Some time ago, I picked up a 1974 GT550 which came to me with the engine stuck. As a part of the deal, I also was given two donor bikes of the same model, but different years. Basically, the bike was complete, and just looked too good to pass over even though the cost to repair was probably going to be more than its value. As I did with my GT750 project, I’ve started a web site to capture additional details as the repair work on this GT550 progresses.
As was often the case, the donor bikes had been left outside with the carbs and exhaust pipes removed, so water, snow and whatever was blowing by had made their way into the engine cylinders and they were solidly stuck and not looking very good at all – as per the photo to the left. After letting the engines soak for several weeks with penetrating oil, I pulled them apart to see what could be saved, Interestingly, both donor engines appear to have failed due to holed pistons, so naturally I was curious whether the project GT550 had the same problem. As well, I had been told that this model of Suzuki had a fragile starter, but when I pulled these apart both donor bikes showed no sign at all of problems. One of them even still had its starter motor fitted, and when I’d pulled it out, I tried it with a power source, and it spun freely.
At the end of the day, I had about one and a half engines with serviceable bits and pieces suitable as spares – one actually had a set of first over pistons which are quite rare to find now. The barrels were in rough shape, but at least could possibly be bored out, and one set of engine side covers were worth keeping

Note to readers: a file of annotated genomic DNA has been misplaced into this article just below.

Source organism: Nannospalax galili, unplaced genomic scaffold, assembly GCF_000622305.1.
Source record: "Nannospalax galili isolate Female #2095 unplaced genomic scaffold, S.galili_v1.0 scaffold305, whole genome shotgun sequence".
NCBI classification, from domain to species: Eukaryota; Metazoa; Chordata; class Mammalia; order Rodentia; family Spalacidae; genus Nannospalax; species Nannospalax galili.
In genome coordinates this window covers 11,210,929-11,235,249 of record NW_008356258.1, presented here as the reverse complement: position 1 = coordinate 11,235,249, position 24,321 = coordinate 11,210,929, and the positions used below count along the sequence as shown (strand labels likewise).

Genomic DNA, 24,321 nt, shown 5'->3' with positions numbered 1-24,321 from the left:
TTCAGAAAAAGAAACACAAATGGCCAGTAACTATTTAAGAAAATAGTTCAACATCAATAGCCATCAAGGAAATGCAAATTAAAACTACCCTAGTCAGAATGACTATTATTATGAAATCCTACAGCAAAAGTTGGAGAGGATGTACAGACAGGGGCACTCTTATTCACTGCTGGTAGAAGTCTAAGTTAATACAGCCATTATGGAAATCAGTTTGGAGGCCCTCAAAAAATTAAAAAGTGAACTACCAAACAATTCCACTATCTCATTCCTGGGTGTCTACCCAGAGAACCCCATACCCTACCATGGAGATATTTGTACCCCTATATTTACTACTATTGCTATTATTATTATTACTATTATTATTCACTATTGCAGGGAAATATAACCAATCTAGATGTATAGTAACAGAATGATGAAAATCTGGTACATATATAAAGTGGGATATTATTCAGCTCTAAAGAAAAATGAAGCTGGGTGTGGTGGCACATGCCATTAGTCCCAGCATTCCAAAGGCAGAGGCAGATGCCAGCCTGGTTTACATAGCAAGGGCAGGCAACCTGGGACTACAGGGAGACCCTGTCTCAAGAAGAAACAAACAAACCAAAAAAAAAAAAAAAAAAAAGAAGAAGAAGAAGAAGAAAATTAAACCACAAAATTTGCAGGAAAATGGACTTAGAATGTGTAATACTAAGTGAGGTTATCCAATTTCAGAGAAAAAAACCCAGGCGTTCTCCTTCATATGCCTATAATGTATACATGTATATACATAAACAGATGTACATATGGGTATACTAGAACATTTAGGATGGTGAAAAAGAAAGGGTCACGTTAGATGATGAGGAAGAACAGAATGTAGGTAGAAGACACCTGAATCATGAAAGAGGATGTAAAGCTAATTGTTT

The next step was to strip down the project bike and see what its problem was. As it turned out, it had more than one. Once the head was off I was initially relieved to not see any holes in the pistons, however the centre cylinder had a lot of small metal particles on the top of the piston as well as in the exhaust port, and once the barrels had been pulled off it was clear where they had come from per the photos below left and centre. The centre piston’s gudgeon pin had snapped, and then the piston had essentially self destructed. The bits falling down from the broken piston were lodged between the crank throws and the case which was why the engine wouldn’t turn over. As well, when I pulled off the clutch basket, the starter clutch assembly basically fall apart as the centre boss had come completely apart. In the photo below to the right, you can see the broken one to the left, and what it’s supposed to look like to the right.
Suzuki completely redesigned the starter clutch assembly in 1975, the year after my bike was built and obviously the updated version had never been installed. The service bulletin which details the changes and new part numbers is GT-26, dated August 15, 1975 and a copy can be found here. I have two ‘good’ old style starter clutch assemblies from the donor bikes as neither of them had been updated either, but I wasn’t too happy with doing this as I could reasonably expect the same failure mode again at some point – and as I was putting this on the road for my wife, I doubt she would be impressed if it quit working !
I am looking to see whether I can track down a new style starter clutch assembly and we’ll see what happens. At the moment, I’m waiting on parts, seals and gaskets before I start to put the engine back together